Sweden, the UN and NATO: Experiences From Former Yugoslavia

  • Ann-Sofie Dahl


To nonaligned Sweden, the UN has always been a much more attractive political partner than NATO.1 A considerable amount of political energy and capital has been invested in the UN since its inauguration in 1945, and during the brief and unsuccessful existence of the League of Nations before that.


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  1. 2.
    Robert Dalsjö: ‘Sweden and Balkan Blue Helmet Operations,’ in Lars Ericson (ed.), Solidarity and Defence. Sweden’s Armed Forces in International Peace-keeping Operations during the 19th and 20th Centuries (Stockholm: Svenska Miltärhistoriska kommissionen, 1995), p. 96.Google Scholar
  2. 4.
    Ann-Sofie Nilsson (Dahl), Den Moraliska Stormakten (Stockholm: Timbro, 1991), p. 154.Google Scholar
  3. 12.
    Bo Petersson, Med Moskvas ögon (Stockholm: Arena, 1994).Google Scholar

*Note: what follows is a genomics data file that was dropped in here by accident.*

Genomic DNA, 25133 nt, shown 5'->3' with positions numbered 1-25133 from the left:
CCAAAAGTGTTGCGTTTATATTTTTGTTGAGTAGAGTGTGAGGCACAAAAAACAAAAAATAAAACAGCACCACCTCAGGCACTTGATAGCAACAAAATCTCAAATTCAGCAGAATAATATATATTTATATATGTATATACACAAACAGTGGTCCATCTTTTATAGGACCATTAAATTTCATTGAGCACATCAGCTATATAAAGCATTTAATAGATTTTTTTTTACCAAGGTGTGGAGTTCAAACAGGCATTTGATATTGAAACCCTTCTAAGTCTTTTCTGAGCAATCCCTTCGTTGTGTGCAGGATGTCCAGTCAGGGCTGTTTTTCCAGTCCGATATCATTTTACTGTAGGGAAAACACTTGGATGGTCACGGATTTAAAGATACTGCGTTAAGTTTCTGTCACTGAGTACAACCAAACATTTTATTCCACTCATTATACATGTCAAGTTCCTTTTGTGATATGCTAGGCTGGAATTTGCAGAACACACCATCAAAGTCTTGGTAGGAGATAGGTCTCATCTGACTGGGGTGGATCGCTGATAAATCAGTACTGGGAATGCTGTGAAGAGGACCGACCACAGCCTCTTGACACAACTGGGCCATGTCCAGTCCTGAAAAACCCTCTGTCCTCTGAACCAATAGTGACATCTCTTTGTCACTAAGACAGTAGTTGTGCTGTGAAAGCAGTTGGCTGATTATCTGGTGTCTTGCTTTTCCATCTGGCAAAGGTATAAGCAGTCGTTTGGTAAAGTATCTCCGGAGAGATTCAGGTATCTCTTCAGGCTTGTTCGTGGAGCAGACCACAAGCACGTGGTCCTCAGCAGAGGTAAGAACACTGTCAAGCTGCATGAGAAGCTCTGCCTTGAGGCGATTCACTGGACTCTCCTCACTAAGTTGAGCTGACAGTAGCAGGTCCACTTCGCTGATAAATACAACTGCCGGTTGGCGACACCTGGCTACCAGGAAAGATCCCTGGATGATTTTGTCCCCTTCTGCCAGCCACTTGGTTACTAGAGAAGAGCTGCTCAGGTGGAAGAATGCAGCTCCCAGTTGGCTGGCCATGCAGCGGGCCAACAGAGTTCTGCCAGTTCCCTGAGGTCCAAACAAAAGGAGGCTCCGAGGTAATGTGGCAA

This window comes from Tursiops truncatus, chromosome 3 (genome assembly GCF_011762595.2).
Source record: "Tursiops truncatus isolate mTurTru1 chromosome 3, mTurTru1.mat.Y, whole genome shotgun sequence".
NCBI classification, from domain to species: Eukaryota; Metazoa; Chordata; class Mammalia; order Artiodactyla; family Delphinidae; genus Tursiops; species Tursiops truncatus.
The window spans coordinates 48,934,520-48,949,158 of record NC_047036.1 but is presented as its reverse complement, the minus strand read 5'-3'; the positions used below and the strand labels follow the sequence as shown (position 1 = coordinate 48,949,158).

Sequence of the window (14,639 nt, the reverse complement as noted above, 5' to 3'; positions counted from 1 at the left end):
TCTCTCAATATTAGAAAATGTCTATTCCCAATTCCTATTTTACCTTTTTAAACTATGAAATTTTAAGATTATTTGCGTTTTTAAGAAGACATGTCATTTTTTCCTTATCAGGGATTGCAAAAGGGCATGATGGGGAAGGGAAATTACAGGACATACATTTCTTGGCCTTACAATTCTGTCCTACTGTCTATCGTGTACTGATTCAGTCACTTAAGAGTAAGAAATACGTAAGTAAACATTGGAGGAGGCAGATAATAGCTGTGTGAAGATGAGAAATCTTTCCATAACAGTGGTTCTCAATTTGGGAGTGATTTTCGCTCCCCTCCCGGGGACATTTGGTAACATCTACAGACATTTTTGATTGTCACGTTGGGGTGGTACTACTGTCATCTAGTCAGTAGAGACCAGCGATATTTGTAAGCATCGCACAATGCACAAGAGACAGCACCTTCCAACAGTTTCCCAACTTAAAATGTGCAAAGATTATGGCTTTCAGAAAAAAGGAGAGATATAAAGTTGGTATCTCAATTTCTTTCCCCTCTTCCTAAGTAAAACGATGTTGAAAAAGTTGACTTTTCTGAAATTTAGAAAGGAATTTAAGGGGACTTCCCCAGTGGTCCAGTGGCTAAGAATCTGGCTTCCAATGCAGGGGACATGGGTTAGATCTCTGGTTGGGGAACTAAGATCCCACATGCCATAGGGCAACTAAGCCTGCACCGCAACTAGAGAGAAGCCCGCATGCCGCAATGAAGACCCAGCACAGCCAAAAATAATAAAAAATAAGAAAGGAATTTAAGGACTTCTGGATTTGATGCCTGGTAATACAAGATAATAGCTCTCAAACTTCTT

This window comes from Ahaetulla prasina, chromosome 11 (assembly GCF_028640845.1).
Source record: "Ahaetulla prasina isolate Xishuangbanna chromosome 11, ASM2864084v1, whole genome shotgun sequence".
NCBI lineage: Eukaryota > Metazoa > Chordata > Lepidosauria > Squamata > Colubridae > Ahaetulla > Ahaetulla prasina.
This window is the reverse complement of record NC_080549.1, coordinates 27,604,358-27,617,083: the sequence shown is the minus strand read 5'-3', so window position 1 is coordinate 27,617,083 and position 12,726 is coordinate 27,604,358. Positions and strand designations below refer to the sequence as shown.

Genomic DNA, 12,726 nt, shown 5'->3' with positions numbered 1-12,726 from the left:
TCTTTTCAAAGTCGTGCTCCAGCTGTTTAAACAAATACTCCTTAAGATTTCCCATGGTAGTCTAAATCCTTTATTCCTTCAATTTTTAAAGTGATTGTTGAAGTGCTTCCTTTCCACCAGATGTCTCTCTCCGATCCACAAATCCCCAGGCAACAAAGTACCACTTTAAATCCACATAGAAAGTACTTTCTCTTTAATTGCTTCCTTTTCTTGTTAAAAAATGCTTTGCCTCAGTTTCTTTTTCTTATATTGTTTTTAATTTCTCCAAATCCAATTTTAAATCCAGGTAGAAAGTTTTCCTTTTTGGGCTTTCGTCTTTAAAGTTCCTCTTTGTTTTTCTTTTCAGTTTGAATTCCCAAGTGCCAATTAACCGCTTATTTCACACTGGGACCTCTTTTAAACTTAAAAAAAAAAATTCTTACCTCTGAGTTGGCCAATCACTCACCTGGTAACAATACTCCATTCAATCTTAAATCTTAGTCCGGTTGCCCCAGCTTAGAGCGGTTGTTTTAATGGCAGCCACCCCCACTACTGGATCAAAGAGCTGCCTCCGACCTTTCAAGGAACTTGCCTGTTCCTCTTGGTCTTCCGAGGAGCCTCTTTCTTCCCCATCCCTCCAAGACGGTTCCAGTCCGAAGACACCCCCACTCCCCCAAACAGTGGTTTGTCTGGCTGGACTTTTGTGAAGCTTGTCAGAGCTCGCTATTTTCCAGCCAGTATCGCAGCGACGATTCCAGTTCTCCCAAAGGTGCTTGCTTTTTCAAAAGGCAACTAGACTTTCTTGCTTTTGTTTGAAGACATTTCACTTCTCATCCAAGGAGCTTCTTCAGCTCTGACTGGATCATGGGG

4. 19.
    For an overview of the peacekeeping tradition in Swedish policy, see Bo Huldt: ‘A History of Peace-keeping from the 1950s to An Agenda for Peace,’ in Ericson, Solidarity and Defence; Nils Skjöld: ‘Sveriges insatser i fredsbevarande operationer 1946–1987,’ and Lars-Eric Wahlgren: ‘Sveriges bidrag till FNs fredsbevarande operationer 1988–1995,’ both in Bo Huldt, Gustaf Welin and Torsten Örn (eds.), Bevara eller skapa fred. FNs nya roll (Stockholm: Norstedts, 1995); for an analysis of Sweden and the UN in the future, see Bo Hugemark: ‘Sweden and the UN in the Future,’ in Ericson, Solidarity and Defence.Google Scholar

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© Palgrave Macmillan, a division of Macmillan Publishers Limited 2001

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  • Ann-Sofie Dahl

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